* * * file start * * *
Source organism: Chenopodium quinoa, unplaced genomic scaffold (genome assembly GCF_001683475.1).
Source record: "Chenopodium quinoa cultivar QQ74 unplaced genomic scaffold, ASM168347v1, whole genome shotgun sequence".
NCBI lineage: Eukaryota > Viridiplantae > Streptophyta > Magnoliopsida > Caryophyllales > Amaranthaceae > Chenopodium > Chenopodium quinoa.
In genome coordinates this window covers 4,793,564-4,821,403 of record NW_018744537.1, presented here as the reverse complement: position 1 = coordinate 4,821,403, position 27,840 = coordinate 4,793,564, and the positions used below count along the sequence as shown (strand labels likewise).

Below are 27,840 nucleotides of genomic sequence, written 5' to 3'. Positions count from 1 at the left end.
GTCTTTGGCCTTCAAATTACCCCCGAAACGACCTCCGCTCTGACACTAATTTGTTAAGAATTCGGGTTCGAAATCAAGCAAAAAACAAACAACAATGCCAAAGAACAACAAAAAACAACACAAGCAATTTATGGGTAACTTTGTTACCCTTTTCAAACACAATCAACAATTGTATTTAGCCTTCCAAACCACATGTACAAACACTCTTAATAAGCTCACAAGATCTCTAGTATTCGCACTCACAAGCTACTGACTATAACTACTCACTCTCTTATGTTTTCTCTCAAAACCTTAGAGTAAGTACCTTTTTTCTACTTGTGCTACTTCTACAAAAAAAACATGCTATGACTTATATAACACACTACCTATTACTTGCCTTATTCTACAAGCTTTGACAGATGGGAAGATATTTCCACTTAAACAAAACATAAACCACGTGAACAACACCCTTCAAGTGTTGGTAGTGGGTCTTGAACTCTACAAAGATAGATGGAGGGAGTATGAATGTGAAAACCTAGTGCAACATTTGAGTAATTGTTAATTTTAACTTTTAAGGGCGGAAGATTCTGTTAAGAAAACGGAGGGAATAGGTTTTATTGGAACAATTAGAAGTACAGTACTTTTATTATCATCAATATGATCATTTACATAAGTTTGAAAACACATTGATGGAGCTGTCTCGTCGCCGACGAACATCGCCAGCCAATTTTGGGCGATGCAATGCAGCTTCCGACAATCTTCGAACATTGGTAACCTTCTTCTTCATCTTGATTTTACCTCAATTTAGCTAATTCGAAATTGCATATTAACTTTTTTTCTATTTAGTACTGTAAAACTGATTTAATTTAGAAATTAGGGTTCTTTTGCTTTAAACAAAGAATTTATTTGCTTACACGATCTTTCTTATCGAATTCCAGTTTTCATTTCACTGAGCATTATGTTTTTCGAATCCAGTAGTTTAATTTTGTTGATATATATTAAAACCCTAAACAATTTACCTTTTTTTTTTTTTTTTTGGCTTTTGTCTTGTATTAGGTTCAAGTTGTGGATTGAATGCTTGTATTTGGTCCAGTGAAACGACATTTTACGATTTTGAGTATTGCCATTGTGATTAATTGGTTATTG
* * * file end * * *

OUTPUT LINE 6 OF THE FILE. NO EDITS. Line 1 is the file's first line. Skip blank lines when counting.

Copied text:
GTCTTTGGCCTTCAAATTACCCCCGAAACGACCTCCGCTCTGACACTAATTTGTTAAGAATTCGGGTTCGAAATCAAGCAAAAAACAAACAACAATGCCAAAGAACAACAAAAAACAACACAAGCAATTTATGGGTAACTTTGTTACCCTTTTCAAACACAATCAACAATTGTATTTAGCCTTCCAAACCACATGTACAAACACTCTTAATAAGCTCACAAGATCTCTAGTATTCGCACTCACAAGCTACTGACTATAACTACTCACTCTCTTATGTTTTCTCTCAAAACCTTAGAGTAAGTACCTTTTTTCTACTTGTGCTACTTCTACAAAAAAAACATGCTATGACTTATATAACACACTACCTATTACTTGCCTTATTCTACAAGCTTTGACAGATGGGAAGATATTTCCACTTAAACAAAACATAAACCACGTGAACAACACCCTTCAAGTGTTGGTAGTGGGTCTTGAACTCTACAAAGATAGATGGAGGGAGTATGAATGTGAAAACCTAGTGCAACATTTGAGTAATTGTTAATTTTAACTTTTAAGGGCGGAAGATTCTGTTAAGAAAACGGAGGGAATAGGTTTTATTGGAACAATTAGAAGTACAGTACTTTTATTATCATCAATATGATCATTTACATAAGTTTGAAAACACATTGATGGAGCTGTCTCGTCGCCGACGAACATCGCCAGCCAATTTTGGGCGATGCAATGCAGCTTCCGACAATCTTCGAACATTGGTAACCTTCTTCTTCATCTTGATTTTACCTCAATTTAGCTAATTCGAAATTGCATATTAACTTTTTTTCTATTTAGTACTGTAAAACTGATTTAATTTAGAAATTAGGGTTCTTTTGCTTTAAACAAAGAATTTATTTGCTTACACGATCTTTCTTATCGAATTCCAGTTTTCATTTCACTGAGCATTATGTTTTTCGAATCCAGTAGTTTAATTTTGTTGATATATATTAAAACCCTAAACAATTTACCTTTTTTTTTTTTTTTTTGGCTTTTGTCTTGTATTAGGTTCAAGTTGTGGATTGAATGCTTGTATTTGGTCCAGTGAAACGACATTTTACGATTTTGAGTATTGCCATTGTGATTAATTGGTTATTG